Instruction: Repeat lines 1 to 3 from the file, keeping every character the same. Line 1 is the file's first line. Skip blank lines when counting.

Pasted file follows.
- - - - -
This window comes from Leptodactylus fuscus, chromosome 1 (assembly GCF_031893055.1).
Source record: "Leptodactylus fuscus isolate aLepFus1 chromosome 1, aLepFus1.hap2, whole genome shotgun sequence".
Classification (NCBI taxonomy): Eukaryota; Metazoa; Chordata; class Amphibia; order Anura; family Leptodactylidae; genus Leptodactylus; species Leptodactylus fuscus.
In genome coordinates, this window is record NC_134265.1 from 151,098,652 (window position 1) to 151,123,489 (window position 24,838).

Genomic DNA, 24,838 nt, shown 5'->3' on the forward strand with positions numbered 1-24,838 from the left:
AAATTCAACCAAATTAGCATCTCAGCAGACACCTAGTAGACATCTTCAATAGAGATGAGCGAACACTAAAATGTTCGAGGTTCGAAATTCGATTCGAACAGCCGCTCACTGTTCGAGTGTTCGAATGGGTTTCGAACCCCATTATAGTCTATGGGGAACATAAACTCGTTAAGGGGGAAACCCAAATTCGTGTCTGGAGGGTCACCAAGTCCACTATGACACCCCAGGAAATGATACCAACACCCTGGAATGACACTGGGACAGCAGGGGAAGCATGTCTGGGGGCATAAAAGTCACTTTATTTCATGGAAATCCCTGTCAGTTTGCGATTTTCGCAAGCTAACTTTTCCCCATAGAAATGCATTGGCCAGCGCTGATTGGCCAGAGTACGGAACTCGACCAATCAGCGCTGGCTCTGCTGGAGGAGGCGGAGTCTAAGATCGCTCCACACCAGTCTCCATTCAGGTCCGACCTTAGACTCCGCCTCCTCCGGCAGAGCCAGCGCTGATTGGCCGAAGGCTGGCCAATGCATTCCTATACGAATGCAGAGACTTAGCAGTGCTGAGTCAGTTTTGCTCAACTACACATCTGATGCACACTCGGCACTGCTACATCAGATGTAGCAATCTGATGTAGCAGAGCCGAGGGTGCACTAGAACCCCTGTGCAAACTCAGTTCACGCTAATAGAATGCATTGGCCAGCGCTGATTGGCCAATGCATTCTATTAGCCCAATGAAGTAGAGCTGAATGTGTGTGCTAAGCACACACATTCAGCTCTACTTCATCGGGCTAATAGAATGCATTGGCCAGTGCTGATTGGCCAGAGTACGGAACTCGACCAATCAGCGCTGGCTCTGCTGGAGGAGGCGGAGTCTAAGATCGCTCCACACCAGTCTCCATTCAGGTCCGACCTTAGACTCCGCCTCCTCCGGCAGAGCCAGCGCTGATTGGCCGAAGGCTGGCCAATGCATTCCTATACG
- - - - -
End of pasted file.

This window comes from Leptodactylus fuscus, chromosome 1 (assembly GCF_031893055.1).
Source record: "Leptodactylus fuscus isolate aLepFus1 chromosome 1, aLepFus1.hap2, whole genome shotgun sequence".
Classification (NCBI taxonomy): Eukaryota; Metazoa; Chordata; class Amphibia; order Anura; family Leptodactylidae; genus Leptodactylus; species Leptodactylus fuscus.